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Chilmark voters approve swimming pool bylawAt a special town meeting Monday night that saw approval of all 14 articles on the warrant, Chilmark voters approved a pool-heating bylaw and a land swap that will generate four affordable housing lots.
Chilmark voters agreed by a standing vote of 65-15 to amend the town zoning bylaw rules for swimming pools to require a non-polluting technology for heating the pools. Although the bylaw mentions solar and geothermal as acceptable methods for pool heating, Tim Lasker, speaking for the planning board, said any non-polluting technology may be allowed. The bylaw change required a two-thirds vote in favor.
Jay Lagemann was the only critic of the zoning change. He argued that the rule was targeted at a small group of property owners, while exempting the larger Chilmark population from a more broadly aimed effort to change the way townspeople use energy from older technologies that use fossil fuels and emit greenhouse gases.
"I mean, to require solar, why not require all of us to have solar hot water heaters? But that would offend some people. What I hear is that this will get through because how many people in the room have pools."
Mr. Lagemann said he is of the pool owning fraternity. He suggested that merely covering a swimming pool when it is not in use and especially at night will conserve energy and consequently reduce greenhouse gas emissions. He said he could support a rule requiring pools to have covers.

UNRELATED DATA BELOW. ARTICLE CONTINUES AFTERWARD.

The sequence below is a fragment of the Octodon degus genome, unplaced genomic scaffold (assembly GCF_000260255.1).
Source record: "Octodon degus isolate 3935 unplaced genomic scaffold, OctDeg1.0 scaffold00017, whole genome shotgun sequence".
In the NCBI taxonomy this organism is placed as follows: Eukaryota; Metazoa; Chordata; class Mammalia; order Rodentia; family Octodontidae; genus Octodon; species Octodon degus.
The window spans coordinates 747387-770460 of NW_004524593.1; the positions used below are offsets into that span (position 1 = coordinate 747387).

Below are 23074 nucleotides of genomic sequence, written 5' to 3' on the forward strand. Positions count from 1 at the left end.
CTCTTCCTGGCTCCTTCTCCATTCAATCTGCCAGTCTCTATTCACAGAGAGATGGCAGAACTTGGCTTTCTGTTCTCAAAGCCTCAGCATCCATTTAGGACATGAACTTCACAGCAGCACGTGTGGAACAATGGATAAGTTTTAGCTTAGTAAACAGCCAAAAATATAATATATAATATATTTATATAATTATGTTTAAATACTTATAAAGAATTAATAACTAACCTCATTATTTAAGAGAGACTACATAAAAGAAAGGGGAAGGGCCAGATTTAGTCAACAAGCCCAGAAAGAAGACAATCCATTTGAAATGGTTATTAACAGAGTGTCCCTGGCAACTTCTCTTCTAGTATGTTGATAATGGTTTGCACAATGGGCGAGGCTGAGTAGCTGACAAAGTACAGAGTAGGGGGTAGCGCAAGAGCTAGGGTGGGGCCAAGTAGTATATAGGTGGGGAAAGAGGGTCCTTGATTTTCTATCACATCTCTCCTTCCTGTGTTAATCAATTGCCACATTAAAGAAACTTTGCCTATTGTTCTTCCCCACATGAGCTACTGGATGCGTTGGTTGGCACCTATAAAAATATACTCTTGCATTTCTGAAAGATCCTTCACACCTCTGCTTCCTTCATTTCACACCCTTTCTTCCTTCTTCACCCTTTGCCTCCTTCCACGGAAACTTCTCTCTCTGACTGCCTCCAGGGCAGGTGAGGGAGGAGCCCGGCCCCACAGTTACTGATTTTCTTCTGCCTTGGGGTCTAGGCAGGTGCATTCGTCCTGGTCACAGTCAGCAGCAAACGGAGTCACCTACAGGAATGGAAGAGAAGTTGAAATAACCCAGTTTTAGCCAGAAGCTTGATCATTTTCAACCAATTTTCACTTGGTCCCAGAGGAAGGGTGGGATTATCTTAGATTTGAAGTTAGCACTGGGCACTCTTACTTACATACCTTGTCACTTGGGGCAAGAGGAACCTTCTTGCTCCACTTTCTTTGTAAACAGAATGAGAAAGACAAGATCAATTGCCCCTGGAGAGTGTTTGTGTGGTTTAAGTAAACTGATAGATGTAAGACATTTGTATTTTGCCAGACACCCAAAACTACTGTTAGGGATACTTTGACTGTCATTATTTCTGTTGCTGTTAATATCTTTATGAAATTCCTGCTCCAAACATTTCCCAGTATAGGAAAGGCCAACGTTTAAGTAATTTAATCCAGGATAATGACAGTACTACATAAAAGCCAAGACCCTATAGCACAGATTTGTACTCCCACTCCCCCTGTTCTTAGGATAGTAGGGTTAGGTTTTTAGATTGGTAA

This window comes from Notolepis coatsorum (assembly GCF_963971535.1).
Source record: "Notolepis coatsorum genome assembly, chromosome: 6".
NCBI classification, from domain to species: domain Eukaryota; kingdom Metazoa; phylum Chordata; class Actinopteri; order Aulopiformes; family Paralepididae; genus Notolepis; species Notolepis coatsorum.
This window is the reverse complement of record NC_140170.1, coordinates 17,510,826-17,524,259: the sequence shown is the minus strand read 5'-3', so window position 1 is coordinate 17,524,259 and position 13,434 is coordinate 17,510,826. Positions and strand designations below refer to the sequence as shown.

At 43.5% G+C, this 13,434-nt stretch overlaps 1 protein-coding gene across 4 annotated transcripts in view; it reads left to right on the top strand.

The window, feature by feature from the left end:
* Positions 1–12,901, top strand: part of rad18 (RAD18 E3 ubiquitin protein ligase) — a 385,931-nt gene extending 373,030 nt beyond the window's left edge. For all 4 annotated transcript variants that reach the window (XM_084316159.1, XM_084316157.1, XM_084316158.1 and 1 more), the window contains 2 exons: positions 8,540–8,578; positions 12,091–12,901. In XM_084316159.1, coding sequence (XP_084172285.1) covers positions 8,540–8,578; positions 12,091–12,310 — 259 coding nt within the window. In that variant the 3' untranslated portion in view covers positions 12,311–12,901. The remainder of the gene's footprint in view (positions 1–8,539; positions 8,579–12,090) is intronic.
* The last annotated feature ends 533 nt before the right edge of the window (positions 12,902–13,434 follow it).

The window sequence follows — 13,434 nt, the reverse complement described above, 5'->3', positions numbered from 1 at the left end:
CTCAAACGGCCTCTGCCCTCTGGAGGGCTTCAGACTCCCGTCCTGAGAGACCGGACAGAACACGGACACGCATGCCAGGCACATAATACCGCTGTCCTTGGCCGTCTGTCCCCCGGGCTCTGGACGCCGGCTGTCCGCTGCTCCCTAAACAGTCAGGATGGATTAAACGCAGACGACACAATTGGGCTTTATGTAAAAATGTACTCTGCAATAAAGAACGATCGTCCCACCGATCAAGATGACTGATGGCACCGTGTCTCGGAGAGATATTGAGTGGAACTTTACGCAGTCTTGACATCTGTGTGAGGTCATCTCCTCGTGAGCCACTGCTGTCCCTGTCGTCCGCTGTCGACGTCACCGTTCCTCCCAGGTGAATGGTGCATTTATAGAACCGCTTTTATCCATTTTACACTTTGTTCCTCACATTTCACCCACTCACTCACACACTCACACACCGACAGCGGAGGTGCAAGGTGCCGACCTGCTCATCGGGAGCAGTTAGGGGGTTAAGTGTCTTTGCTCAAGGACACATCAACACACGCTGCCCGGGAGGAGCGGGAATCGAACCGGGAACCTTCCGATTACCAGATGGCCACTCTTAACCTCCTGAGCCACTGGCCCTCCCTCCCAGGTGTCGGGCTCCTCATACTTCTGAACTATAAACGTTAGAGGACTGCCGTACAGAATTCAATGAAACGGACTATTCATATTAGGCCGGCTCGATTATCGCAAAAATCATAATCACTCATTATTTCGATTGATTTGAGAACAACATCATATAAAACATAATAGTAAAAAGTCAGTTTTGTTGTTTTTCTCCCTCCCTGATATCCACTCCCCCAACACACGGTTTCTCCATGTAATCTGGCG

Mr. Lasker said pool covers are fine and may qualify as "non-polluting" technologies under the amended bylaw. He added that this rule is just the beginning by the planning board to improve Chilmark's energy efficiency and reduce its contribution of greenhouse gases. "It's a way to show people our concern about protecting the environment," Mr. Lasker said.
Edward Miller wanted to know if hot tubs would be regulated by the changed by law, but the answer required an exploration of the definition of a swimming pool as it is referred to in the zoning regulations. Warren Doty, a selectman, but not a lawyer, provided a layman's approach to navigating the zoning issue. He said that the zoning bylaw required a special permit for a pool, but not for a hot tub. So, if you need or have received a special permit, "you have a pool. Otherwise, it's a hot tub."
Mr. Lagemann's request that a written ballot be taken on the issue had no second.
The selectmen amended an article requesting $1,000 from available funds to study the rehabilitation of the tiny harbormaster's shack at Menemsha. The amended article, passed by voice vote, allows the selectmen to use the funds to consider what to do about the harbormaster's building and also a building offered for sale to the town by Louis Larsen Jr., which might be used for the benefit of Menemsha commercial fishermen. Plans for both projects would return to town meeting for approval.
Voters also approved three articles which would pave the way for a three-way land swap agreement that would result in four new affordable home lots, new conservation land and trails in Chilmark, and consolidate a private landowner's property holdings.
The complex deal involves land off Middle Road and land bordering South Road. The land swap still needs an act of the state legislature.
Spending requests approved by voters included: $251,689 to resurface and repair a portion of North Road; $9,500 for repairs to the Cross Road Fire Station; and $6,700 to replace the fuel oil tank in the basement of the old Menemsha School, now the Police station.